Since the first photograph was taken by Joseph Nicéphore Niépce in 1826 photography and cameras have changed dramatically over the years. Now taking a picture is as simple as pressing or tapping a button on a mobile phone. But there is a whole different side to photography most of us don’t know: Photogrammetry. What’s this word? What does it mean? Is it the same as photography? Who uses this? Well, let’s start at the beginning.
The word “Photogrammetry” is derived from three Greek words: phos or phot, meaning light; gramma, which means “letter” or something drawn and metrein, the noun of measure. This word was first introduced in 1867 by German geographer Otto Kersten. The word “Photogrammetry” means the process of making surveys and maps using photographs. It is the art, the science, the technology of obtaining reliable information and measurements about the properties of surfaces and objects through photographs.
Photogrammetry is not photography. Photography uses cameras to get the final output. Photogrammetry uses photographs to get the final output. With that said, comes the question of “what is photogrammetry then?” Photogrammetry has many techniques, but the key methods are optical and projective geography methods.
In projective geography, we use special software to detect similar points in photographs and align them. This software extracts three-dimensional data from two-dimensional images. The distance between two points on a plane parallel to the image plane can be determined by measuring their distance on the image. Also, it extracts colour data from the images representing diffuse, specular, ambient occlusion and metallicity so that the re-creation can be textured as an ultra-realistic model. Imagine you need to model an old statue in your city centre. To do this, first you have to take a couple of dozen overlapping photographs in an orbital manner either from top to bottom or circling the statue with the camera in different heights. Thus, you get rings of photographs. By taking overlapping photographs, it’s easier to triangulate a specific point and calculate the distance between objects in the photos.
The other method is the use of optical scanners. A 3D scanner is a device that uses infra-red light beams to construct metric data from objects it is scanning. Laser scanners gather plane data using a laser beam pointed at the surface and then converting that data into a point cloud. These point clouds are made with software like Agisoft Metashape, Reality Capture and Autodesk ReCap to make life easier through the pipeline.
The outcome of laser scans is more accurate than photographs. This is because sometimes in photogrammetry reconstructing smooth, transparent or reflective objects is a bit tricky. It’s hard to identify details of those kinds of objects since there’s no point to grab on to. This is the only known practical drawback of photogrammetry. This can easily be fixed by messing up the surface you’re photographing, giving it points to hold on to when aligning. The drawback of laser scanning is that devices (Handheld IR scanners, Lidar scanners) are ridiculously expensive.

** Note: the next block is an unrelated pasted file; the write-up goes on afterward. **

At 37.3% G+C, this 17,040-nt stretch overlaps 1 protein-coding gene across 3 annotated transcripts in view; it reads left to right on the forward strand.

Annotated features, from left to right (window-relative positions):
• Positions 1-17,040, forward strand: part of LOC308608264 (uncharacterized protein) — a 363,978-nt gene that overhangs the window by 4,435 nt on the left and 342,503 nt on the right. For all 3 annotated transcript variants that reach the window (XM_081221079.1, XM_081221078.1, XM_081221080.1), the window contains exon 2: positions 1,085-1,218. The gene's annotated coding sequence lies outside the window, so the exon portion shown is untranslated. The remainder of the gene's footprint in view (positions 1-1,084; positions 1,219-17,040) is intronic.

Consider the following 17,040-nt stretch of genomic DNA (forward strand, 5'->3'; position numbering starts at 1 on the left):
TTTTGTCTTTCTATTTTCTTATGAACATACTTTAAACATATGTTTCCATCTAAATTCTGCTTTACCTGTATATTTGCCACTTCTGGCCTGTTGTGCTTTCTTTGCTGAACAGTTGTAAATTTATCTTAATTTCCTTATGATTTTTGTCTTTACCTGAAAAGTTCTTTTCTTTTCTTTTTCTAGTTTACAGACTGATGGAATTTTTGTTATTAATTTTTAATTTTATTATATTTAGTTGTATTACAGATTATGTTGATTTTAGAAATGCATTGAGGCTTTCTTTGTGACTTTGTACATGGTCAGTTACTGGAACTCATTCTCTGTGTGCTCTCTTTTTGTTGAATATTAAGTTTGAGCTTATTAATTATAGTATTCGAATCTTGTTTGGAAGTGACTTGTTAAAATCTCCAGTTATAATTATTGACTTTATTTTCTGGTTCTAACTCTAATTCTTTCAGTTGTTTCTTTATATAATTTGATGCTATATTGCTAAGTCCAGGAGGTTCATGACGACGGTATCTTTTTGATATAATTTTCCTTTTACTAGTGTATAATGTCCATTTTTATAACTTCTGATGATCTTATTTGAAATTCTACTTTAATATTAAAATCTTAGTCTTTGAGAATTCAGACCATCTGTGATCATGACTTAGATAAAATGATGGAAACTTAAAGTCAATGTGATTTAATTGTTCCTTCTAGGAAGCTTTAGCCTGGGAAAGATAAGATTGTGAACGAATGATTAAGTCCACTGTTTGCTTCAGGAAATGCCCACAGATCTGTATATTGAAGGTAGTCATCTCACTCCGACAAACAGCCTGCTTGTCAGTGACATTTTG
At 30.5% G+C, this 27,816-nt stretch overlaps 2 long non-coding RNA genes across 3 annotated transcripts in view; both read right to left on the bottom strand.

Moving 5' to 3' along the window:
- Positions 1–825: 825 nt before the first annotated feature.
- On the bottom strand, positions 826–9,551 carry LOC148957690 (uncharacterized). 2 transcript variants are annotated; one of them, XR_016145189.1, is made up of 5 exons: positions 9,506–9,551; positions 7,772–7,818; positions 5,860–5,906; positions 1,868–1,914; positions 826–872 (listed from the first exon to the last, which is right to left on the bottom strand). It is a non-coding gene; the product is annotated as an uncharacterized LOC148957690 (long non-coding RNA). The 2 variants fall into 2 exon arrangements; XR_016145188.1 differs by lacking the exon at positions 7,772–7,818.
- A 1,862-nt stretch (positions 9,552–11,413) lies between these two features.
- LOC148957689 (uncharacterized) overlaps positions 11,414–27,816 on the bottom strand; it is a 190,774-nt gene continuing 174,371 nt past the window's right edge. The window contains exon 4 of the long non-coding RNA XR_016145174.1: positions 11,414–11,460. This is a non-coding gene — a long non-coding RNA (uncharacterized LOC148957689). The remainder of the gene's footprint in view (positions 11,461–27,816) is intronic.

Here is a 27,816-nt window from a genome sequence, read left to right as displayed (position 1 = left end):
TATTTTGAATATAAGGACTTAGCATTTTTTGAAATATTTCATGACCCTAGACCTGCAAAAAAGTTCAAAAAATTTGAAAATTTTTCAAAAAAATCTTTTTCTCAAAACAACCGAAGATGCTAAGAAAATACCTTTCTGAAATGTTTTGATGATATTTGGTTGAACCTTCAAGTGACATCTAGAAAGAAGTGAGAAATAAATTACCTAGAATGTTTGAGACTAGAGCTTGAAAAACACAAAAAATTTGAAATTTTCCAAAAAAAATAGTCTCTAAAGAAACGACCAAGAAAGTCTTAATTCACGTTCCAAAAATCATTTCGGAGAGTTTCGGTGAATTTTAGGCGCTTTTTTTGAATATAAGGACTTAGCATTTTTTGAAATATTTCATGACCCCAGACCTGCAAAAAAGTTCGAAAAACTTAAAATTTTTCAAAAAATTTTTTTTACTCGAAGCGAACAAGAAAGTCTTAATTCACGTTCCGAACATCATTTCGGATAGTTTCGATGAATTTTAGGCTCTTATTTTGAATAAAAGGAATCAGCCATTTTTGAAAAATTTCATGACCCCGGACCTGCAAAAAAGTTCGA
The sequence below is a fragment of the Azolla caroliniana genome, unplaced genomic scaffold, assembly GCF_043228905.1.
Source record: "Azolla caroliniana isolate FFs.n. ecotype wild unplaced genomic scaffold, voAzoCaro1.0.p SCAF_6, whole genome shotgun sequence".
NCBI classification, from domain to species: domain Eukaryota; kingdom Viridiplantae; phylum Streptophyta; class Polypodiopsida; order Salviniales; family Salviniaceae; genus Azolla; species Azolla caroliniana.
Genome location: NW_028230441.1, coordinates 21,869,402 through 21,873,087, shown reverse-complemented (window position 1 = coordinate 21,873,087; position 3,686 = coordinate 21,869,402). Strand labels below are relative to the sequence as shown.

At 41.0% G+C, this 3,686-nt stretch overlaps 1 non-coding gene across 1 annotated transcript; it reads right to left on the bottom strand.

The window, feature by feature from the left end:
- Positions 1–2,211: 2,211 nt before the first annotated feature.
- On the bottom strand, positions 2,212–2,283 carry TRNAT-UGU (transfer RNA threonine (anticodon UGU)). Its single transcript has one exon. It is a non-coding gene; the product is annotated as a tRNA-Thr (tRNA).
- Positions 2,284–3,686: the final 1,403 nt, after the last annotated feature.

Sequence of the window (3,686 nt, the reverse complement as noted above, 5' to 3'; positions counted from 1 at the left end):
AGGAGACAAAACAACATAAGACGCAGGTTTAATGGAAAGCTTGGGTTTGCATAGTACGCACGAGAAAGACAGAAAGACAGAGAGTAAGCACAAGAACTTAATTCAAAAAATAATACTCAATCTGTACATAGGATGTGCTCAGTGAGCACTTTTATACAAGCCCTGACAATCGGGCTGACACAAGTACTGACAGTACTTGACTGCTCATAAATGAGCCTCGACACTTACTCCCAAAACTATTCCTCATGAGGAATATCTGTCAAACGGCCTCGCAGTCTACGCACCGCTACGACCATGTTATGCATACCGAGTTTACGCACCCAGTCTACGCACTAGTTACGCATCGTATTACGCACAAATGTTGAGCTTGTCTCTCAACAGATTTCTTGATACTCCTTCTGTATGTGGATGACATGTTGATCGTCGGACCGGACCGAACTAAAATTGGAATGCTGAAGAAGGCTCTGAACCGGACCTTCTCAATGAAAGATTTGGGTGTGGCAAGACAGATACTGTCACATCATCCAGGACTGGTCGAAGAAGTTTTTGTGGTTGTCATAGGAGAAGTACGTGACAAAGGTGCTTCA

Today photogrammetry has many applications. Aerial Surveying and Mapping, Engineering, Manufacturing, Cultural and Heritage preservation, Police Investigations, Geology, Archaeology, Architecture, you name it. Other than these fields, the most common field is the gaming industry. With photogrammetry, more complex models can be created in hours, which may take days or weeks to complete with modeling. And the outcome is absolutely astonishing. Ultra-realistic models that are used in most video games today are there because of this technology. Battlefield 1, The Vanishing of Ethan Carter, Star Wars Battlefront, PlayerUnknown’s Battlegrounds and Red Dead Redemption 2 are a few of many games that use photogrammetry.
Surveying and Mapping with drones is the next industry that uses photogrammetry heavily. Creating maps for larger fields with drones and photogrammetry is becoming a more common way of mapping day by day. Images that are taken with a drone are then rectified with defined control points to get a more precise map with some fitting, trimming and some tweaking.
The first evidence of photogrammetry is also related to surveying and mapping a building in 1502 by none other than Leonardo Da Vinci. He developed the concept of perspective and projective geometry around 1480 and through that he developed the map of the town of Imola in Italy for a conqueror named Cesare Borgia. Borgia didn’t have a geological idea about the town he conquered and by employing Da Vinci to make the map, he used his artistic skills for the cutting-edge, groundbreaking creation of surveying history.
Since Da Vinci published the concept of perspective and projective geometry, many mathematicians and scientists have developed and helped photogrammetry to evolve over the years. Even as we speak, this technology is getting better, adapting to serve more fields than it did before.